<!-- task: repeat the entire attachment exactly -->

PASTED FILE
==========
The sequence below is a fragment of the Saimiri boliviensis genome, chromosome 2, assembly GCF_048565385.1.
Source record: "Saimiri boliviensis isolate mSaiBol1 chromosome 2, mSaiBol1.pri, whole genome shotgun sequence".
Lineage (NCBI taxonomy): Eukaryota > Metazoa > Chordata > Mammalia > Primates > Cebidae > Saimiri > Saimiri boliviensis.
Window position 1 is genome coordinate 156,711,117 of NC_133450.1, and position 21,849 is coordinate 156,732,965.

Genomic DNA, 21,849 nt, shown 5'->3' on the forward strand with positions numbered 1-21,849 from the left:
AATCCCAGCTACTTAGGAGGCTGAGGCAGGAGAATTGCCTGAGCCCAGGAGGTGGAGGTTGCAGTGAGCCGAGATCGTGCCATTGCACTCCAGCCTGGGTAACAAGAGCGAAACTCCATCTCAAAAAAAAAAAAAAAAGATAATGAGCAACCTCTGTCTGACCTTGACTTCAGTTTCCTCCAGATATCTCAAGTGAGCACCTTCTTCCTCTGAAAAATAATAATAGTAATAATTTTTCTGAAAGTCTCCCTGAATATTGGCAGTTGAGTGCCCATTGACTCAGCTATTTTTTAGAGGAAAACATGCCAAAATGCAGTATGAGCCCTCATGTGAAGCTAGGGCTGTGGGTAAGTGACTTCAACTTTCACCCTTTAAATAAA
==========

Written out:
The sequence below is a fragment of the Saimiri boliviensis genome, chromosome 2, assembly GCF_048565385.1.
Source record: "Saimiri boliviensis isolate mSaiBol1 chromosome 2, mSaiBol1.pri, whole genome shotgun sequence".
Lineage (NCBI taxonomy): Eukaryota > Metazoa > Chordata > Mammalia > Primates > Cebidae > Saimiri > Saimiri boliviensis.
Window position 1 is genome coordinate 156,711,117 of NC_133450.1, and position 21,849 is coordinate 156,732,965.

Genomic DNA, 21,849 nt, shown 5'->3' on the forward strand with positions numbered 1-21,849 from the left:
AATCCCAGCTACTTAGGAGGCTGAGGCAGGAGAATTGCCTGAGCCCAGGAGGTGGAGGTTGCAGTGAGCCGAGATCGTGCCATTGCACTCCAGCCTGGGTAACAAGAGCGAAACTCCATCTCAAAAAAAAAAAAAAAAGATAATGAGCAACCTCTGTCTGACCTTGACTTCAGTTTCCTCCAGATATCTCAAGTGAGCACCTTCTTCCTCTGAAAAATAATAATAGTAATAATTTTTCTGAAAGTCTCCCTGAATATTGGCAGTTGAGTGCCCATTGACTCAGCTATTTTTTAGAGGAAAACATGCCAAAATGCAGTATGAGCCCTCATGTGAAGCTAGGGCTGTGGGTAAGTGACTTCAACTTTCACCCTTTAAATAAA